“Even most of artistic world thinks economically”

“Arschlocher in Pole positions”

“Artist Contract Job: If you announce 8 hr/ day, don’t make your makers work 14 hr/ day without paying extra. Dinner and Beer are not salary”

“Quella Testa di Cazzo Che Non Responde Alle Mail!!”

“Death Sucks”

“Too Many!”

“Ignorance (especially Swissish)”


“Pas anez de vegans sûr teue”

“Cowboy boots are not made for Paris”

“J’en ai marre de travailler debout toute la journée et de puer des pieds le soir”

“More people telling what’s going well in their lives in less of complaining to 

relax the burden on someone else’s shoulder”

“People don’t buy enough Newspapers”

“I’m angry that artists receive next to nothing out of public funds allocated for arts”

“I hate my Managers! (But my boss is great)”

“Unanswered Emails”

“One time a curator said ‘good girl’ to me for figuring out how to turn on the TV”

“I am cashless in this country”

“What I hate about my job is Bureaucracy and Pressure (Worker at Ministry of Culture)”

“Am I compensated fairly? I am an Intern! (No)”

“I hate my working hours”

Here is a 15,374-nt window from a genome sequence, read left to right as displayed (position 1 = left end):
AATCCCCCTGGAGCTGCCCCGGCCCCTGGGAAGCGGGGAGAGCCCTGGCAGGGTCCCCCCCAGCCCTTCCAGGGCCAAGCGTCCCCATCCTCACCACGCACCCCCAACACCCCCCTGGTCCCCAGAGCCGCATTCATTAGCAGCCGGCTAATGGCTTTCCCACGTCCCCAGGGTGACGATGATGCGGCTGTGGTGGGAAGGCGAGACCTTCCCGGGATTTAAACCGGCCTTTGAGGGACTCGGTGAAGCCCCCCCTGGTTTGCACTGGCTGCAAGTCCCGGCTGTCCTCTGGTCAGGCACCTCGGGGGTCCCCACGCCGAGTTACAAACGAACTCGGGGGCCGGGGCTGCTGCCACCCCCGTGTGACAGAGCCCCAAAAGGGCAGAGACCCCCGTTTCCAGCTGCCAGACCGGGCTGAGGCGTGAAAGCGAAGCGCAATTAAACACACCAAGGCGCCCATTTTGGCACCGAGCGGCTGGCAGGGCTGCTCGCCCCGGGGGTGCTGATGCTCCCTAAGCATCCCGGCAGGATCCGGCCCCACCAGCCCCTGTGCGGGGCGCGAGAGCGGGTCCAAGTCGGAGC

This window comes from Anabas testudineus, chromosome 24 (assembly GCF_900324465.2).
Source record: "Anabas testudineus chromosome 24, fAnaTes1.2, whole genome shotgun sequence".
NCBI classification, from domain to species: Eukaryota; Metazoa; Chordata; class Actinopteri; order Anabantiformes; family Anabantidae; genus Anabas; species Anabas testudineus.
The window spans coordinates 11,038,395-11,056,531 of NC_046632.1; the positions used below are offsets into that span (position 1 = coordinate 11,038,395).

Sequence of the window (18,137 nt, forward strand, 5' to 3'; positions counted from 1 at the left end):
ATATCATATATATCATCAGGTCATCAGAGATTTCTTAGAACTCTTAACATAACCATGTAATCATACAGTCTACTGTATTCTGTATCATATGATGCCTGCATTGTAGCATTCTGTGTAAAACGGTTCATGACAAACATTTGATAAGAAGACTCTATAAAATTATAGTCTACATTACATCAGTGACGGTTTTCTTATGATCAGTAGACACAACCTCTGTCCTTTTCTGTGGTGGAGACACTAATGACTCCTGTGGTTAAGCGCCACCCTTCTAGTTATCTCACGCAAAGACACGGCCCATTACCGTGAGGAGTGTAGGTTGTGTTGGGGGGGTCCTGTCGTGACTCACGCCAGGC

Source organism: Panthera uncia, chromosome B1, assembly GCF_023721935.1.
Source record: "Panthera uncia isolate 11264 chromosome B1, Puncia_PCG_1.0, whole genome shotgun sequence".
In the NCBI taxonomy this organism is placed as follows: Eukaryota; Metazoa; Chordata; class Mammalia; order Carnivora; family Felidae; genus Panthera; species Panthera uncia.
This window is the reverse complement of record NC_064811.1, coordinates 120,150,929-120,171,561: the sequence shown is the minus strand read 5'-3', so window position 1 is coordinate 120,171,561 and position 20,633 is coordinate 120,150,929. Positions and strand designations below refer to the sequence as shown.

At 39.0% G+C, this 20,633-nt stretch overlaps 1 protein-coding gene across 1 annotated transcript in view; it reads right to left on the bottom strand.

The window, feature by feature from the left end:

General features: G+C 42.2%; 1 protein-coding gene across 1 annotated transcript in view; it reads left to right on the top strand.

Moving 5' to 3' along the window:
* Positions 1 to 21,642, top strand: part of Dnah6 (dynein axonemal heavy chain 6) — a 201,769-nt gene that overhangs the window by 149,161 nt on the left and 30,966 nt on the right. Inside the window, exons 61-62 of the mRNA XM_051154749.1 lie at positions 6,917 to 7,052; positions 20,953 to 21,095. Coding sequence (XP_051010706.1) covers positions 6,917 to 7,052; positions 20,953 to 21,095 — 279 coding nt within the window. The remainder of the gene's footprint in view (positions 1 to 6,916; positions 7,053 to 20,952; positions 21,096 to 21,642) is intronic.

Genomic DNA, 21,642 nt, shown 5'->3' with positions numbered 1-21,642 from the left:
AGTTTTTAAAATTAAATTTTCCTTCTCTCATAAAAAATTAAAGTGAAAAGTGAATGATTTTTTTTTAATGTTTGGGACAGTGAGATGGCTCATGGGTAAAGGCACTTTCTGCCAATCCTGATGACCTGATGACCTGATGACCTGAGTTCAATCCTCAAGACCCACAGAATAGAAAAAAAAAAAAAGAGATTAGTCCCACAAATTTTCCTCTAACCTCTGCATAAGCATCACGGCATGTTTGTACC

“J’en ai marre d'être mon réveil”

“ I don’t know where to start, I think I’m most fed-up being undervalued.”

“Institutions, especially in Switzerland; as if nothing can get done during “Easter Holiday”

“In my country, nobody knows how to make bread. Not only that but people buy bread at the Petrol Station!”

“Il n’y a pas de couchsurfer ici à Bruxelles?!”

“More Art, Less Streets!”

“Against Ugliness”

“Why can’t I pet the dog?”

“This event is not Deaf Friendly”

“There should not be a discussion about the necessity of subsidies for Art”

“Sick of not getting paid in the art field. Art is a dirty job but somebody has to do it”


“Art Fairs”

“J’ai mal au ventre, je suis fatigué. ET LES VERRES SONT PAYANTS”

“When I do what I do, I don’t feel like myself”

“Mes lacets se déforme tout seul”